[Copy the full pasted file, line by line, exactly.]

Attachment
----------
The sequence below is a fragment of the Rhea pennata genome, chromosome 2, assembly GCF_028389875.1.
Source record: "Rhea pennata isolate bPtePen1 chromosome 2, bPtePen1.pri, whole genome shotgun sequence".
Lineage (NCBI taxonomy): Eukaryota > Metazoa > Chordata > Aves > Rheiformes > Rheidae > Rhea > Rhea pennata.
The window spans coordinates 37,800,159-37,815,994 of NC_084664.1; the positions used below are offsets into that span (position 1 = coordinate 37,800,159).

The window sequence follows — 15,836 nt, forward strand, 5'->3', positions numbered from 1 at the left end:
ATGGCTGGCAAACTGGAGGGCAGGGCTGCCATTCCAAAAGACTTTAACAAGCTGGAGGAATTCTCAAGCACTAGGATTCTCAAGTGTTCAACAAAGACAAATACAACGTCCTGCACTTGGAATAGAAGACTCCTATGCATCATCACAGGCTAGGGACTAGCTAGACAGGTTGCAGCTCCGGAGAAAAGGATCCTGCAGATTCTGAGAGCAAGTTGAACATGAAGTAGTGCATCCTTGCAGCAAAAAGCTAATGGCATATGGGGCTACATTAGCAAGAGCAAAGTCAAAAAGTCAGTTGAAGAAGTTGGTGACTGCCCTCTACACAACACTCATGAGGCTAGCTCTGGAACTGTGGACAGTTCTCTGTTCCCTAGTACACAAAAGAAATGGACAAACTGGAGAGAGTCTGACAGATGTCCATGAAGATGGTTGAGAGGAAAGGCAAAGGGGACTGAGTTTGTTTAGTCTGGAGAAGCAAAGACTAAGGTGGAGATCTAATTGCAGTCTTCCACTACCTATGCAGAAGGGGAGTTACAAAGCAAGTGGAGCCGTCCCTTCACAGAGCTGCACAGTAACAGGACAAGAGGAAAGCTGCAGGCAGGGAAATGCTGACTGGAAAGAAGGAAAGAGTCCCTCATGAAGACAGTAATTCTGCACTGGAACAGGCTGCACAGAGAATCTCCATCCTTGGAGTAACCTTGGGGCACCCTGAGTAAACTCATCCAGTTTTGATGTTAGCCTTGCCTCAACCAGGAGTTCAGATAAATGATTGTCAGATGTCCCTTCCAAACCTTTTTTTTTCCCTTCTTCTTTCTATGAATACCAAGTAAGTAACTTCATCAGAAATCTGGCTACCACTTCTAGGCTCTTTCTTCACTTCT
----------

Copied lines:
The sequence below is a fragment of the Rhea pennata genome, chromosome 2, assembly GCF_028389875.1.
Source record: "Rhea pennata isolate bPtePen1 chromosome 2, bPtePen1.pri, whole genome shotgun sequence".
Lineage (NCBI taxonomy): Eukaryota > Metazoa > Chordata > Aves > Rheiformes > Rheidae > Rhea > Rhea pennata.
The window spans coordinates 37,800,159-37,815,994 of NC_084664.1; the positions used below are offsets into that span (position 1 = coordinate 37,800,159).

The window sequence follows — 15,836 nt, forward strand, 5'->3', positions numbered from 1 at the left end:
ATGGCTGGCAAACTGGAGGGCAGGGCTGCCATTCCAAAAGACTTTAACAAGCTGGAGGAATTCTCAAGCACTAGGATTCTCAAGTGTTCAACAAAGACAAATACAACGTCCTGCACTTGGAATAGAAGACTCCTATGCATCATCACAGGCTAGGGACTAGCTAGACAGGTTGCAGCTCCGGAGAAAAGGATCCTGCAGATTCTGAGAGCAAGTTGAACATGAAGTAGTGCATCCTTGCAGCAAAAAGCTAATGGCATATGGGGCTACATTAGCAAGAGCAAAGTCAAAAAGTCAGTTGAAGAAGTTGGTGACTGCCCTCTACACAACACTCATGAGGCTAGCTCTGGAACTGTGGACAGTTCTCTGTTCCCTAGTACACAAAAGAAATGGACAAACTGGAGAGAGTCTGACAGATGTCCATGAAGATGGTTGAGAGGAAAGGCAAAGGGGACTGAGTTTGTTTAGTCTGGAGAAGCAAAGACTAAGGTGGAGATCTAATTGCAGTCTTCCACTACCTATGCAGAAGGGGAGTTACAAAGCAAGTGGAGCCGTCCCTTCACAGAGCTGCACAGTAACAGGACAAGAGGAAAGCTGCAGGCAGGGAAATGCTGACTGGAAAGAAGGAAAGAGTCCCTCATGAAGACAGTAATTCTGCACTGGAACAGGCTGCACAGAGAATCTCCATCCTTGGAGTAACCTTGGGGCACCCTGAGTAAACTCATCCAGTTTTGATGTTAGCCTTGCCTCAACCAGGAGTTCAGATAAATGATTGTCAGATGTCCCTTCCAAACCTTTTTTTTTCCCTTCTTCTTTCTATGAATACCAAGTAAGTAACTTCATCAGAAATCTGGCTACCACTTCTAGGCTCTTTCTTCACTTCT